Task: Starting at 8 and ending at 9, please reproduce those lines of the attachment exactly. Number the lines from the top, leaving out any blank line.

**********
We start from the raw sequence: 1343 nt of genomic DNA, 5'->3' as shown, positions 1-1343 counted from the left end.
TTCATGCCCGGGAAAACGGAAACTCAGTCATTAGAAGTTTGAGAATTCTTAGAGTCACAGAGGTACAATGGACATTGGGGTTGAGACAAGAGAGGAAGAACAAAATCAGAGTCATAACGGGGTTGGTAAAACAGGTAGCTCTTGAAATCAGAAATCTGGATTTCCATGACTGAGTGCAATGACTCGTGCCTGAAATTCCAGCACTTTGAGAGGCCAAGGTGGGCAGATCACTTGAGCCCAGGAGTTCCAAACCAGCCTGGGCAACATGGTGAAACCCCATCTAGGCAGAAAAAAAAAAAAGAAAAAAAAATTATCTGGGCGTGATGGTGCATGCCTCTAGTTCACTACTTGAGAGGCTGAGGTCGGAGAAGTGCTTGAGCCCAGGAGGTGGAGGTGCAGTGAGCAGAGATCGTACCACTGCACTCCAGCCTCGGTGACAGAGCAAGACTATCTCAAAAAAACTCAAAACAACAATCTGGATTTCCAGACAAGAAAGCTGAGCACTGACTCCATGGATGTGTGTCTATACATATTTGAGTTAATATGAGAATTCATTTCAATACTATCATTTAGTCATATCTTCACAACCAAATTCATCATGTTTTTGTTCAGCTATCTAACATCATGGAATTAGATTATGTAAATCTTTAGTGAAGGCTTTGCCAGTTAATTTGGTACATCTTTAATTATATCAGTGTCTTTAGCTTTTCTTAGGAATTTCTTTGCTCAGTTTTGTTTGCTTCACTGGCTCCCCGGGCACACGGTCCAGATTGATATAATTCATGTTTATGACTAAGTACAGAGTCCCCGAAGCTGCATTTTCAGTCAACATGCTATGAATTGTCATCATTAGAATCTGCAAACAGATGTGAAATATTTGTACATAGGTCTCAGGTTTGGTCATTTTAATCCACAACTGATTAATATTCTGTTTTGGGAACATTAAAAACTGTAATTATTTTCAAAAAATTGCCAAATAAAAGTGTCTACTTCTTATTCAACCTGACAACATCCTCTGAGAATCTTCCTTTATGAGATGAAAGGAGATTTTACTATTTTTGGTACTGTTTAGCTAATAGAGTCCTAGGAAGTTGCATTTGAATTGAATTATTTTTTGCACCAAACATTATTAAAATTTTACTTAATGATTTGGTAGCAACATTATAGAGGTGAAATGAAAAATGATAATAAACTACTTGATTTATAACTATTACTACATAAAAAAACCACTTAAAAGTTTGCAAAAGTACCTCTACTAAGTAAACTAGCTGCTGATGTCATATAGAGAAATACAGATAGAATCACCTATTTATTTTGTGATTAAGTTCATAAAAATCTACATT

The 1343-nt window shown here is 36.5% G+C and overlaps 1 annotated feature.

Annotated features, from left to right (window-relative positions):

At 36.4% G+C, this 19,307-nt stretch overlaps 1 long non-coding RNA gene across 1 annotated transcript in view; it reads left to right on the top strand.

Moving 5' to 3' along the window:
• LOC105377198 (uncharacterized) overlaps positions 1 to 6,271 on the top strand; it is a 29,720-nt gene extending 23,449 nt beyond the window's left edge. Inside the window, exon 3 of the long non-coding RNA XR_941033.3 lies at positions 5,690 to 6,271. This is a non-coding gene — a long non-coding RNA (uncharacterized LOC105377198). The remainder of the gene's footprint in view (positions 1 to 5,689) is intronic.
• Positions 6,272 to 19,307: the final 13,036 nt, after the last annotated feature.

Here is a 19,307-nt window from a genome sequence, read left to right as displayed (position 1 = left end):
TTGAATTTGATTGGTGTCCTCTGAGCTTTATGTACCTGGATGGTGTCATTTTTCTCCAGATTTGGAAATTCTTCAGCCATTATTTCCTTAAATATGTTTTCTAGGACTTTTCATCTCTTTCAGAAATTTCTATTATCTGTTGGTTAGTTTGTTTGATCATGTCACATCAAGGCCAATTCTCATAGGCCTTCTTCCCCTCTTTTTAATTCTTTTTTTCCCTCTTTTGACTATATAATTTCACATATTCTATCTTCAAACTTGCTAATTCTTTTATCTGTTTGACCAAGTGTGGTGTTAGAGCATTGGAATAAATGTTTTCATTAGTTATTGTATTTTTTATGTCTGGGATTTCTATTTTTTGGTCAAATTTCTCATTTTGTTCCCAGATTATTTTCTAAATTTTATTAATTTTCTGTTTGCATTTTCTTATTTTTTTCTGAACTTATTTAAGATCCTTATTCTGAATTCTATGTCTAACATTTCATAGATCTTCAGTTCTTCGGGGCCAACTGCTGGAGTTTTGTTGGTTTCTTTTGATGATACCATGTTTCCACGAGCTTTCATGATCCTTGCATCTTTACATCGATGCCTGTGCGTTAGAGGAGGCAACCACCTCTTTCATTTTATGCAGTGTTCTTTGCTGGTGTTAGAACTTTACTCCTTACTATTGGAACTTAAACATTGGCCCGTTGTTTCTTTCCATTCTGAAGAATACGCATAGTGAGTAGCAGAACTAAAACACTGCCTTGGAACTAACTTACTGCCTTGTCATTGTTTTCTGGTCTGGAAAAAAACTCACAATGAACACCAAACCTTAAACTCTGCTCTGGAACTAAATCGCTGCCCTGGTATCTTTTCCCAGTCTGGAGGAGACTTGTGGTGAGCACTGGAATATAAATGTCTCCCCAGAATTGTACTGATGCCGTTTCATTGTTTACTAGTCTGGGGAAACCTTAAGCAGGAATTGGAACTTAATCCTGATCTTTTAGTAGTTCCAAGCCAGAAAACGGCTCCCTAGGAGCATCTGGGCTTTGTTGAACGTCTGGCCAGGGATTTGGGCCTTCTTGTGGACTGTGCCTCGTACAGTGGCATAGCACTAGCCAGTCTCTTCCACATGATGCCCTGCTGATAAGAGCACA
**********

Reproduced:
• Positions 6,272 to 19,307: the final 13,036 nt, after the last annotated feature.

Here is a 19,307-nt window from a genome sequence, read left to right as displayed (position 1 = left end):